Why A Return To 'Normal' Life May Be Giving You Anxiety

During the past year, the pandemic has forced many to adjust to a new way of living. Having to adapt to the many changes through the year has not been an easy feat, and because of these changes, we have seen an increase in anxiety and depression. The pandemic created a dramatic decrease in socialization — with in person education and work experiences replaced by on-line learning and Zoom meetings, and most social events having been canceled or rescheduled. Many have become familiar with this way of living, but as we get closer to returning to our previously "normal" lifestyles, anxiety of another adjustment is looming.

Psychologist at NYU Langone Health, Paraskevi Noulas, PsyD, tells Healthline"Our ability to adjust is a double-edged sword because now that we're used to isolating so much, it's going to be yet another transition to engage with others socially in person again, both indoors and outdoors." Experts agree that after living through a lengthy time of turmoil and uncertainty, it's natural to become more anxious and even feel socially awkward. Additionally, there is still worry over COVID-19 and returning to a more social lifestyle can heighten that concern. Leslie Adams, LCPC, CADC, case therapist at Northwestern Medicine Central DuPage Hospital tells Healthline, "Being outside our bubble will feel overwhelming because it is a drastic change."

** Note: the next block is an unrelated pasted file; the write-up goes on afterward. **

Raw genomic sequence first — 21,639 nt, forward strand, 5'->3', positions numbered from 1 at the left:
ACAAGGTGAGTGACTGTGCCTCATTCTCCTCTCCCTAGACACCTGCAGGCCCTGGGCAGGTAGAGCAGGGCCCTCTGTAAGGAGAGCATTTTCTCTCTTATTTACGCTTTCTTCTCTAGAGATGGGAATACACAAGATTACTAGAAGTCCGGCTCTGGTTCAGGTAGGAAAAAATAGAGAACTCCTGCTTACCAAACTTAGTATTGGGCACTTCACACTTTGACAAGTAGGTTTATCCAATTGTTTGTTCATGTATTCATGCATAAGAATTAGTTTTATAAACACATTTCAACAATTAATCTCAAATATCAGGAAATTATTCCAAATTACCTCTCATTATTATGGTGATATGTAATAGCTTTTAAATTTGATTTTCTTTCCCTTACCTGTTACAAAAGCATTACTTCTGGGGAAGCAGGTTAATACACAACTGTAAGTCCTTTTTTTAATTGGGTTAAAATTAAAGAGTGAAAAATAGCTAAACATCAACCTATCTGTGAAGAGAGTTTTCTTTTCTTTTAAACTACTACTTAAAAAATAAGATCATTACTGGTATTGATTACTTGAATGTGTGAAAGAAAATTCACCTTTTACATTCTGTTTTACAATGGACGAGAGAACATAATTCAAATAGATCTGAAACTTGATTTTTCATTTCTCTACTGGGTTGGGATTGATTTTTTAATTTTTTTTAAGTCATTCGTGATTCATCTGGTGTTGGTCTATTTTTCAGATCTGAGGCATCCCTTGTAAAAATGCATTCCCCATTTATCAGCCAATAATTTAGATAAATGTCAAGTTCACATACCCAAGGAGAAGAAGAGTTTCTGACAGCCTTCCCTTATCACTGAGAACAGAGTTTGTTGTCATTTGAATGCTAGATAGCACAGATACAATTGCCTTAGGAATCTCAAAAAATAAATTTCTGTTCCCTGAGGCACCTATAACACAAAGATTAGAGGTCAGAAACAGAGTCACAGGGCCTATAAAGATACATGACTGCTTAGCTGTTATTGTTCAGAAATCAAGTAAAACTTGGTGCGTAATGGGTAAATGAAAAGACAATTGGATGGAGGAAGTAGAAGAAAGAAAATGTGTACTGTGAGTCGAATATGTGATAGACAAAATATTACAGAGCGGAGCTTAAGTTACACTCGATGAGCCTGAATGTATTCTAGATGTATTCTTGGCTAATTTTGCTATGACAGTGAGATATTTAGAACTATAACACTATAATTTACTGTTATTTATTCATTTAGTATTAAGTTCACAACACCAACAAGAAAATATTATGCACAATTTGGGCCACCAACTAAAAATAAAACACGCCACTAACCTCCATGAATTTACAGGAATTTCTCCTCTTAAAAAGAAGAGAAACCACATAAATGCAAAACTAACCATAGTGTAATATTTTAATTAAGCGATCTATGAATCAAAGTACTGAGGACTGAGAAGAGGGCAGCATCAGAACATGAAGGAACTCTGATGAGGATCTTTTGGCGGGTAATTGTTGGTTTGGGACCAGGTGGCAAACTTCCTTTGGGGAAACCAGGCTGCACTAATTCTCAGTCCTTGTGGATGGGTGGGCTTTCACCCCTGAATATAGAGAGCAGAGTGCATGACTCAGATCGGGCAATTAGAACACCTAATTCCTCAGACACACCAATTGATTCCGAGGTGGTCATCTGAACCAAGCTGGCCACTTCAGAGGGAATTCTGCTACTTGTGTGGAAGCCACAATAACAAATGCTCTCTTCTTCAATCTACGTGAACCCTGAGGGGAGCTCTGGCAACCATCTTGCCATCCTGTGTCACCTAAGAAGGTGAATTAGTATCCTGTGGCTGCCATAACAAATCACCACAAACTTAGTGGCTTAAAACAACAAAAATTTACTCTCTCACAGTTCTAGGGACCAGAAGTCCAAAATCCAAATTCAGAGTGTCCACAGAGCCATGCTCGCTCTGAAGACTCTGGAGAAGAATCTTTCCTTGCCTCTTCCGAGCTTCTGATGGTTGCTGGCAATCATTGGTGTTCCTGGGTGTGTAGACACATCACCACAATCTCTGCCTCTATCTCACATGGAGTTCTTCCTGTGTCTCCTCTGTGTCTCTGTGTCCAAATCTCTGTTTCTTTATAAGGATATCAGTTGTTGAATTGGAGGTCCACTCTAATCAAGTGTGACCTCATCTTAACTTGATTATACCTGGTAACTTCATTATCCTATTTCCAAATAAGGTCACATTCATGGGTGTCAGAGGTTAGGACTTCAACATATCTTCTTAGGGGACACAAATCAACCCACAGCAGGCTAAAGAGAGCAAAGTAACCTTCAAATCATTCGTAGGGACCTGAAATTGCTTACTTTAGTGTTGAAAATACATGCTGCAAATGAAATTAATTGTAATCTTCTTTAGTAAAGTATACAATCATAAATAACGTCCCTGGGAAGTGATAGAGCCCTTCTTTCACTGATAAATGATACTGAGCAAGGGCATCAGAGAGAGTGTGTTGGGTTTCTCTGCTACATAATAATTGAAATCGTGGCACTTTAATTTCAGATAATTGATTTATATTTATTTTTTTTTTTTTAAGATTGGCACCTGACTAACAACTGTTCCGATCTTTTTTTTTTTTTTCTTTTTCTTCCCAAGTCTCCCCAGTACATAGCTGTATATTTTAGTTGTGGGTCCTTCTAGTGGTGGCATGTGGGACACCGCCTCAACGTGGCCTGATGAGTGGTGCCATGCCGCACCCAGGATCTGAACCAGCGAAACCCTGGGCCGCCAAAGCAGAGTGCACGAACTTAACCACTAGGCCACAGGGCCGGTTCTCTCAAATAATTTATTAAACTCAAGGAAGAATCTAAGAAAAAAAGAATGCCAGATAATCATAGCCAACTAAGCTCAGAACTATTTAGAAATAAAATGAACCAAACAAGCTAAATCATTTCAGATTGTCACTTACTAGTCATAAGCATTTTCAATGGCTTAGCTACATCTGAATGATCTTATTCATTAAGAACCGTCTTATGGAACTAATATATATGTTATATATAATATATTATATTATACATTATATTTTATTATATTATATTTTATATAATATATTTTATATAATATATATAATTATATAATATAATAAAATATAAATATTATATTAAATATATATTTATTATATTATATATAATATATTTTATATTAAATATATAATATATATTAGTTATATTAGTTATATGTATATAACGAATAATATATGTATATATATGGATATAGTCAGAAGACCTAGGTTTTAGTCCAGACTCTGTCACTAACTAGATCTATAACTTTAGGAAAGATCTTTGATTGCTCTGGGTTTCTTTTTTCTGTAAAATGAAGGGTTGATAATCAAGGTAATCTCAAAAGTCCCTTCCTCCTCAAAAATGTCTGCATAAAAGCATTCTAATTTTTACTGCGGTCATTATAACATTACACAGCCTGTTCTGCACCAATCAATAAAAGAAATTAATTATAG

Support for social anxiety

Dr. Noulas suggests the best way to work through social anxiety is exposure therapy, stating, "The more we expose ourselves to a situation, the more our mind and body adjusts to it. We do this in a safe way, gradually, with support if needed from others, and we use deep breathing and relaxation techniques to help people successfully complete each exposure."  Experts say starting slowly, with short periods of exposure time, and within small groups, is a good start. Being kind to yourself is also important, Adams tells Healthline, stating, "Keep your expectations low, and be gentle on yourself and others."  

Psychologist Dr. Ellen Hendriksen tells The New York Times that when in an anxiety-induced social situation, it can help to shift the focus off of yourself and onto another person. This can assist with alleviating some of the social stress and even help to create bonds with others. However, if you find yourself struggling to get over the hurdle, there are therapists and doctors trained in this area that can help.

Dr. Noulas gently reminds us, "It's been an incredibly difficult year for everyone. We're all in the same boat, learning to navigate this new world, so we'll all benefit from a bit of friendliness as we learn how to crawl, walk, and run again."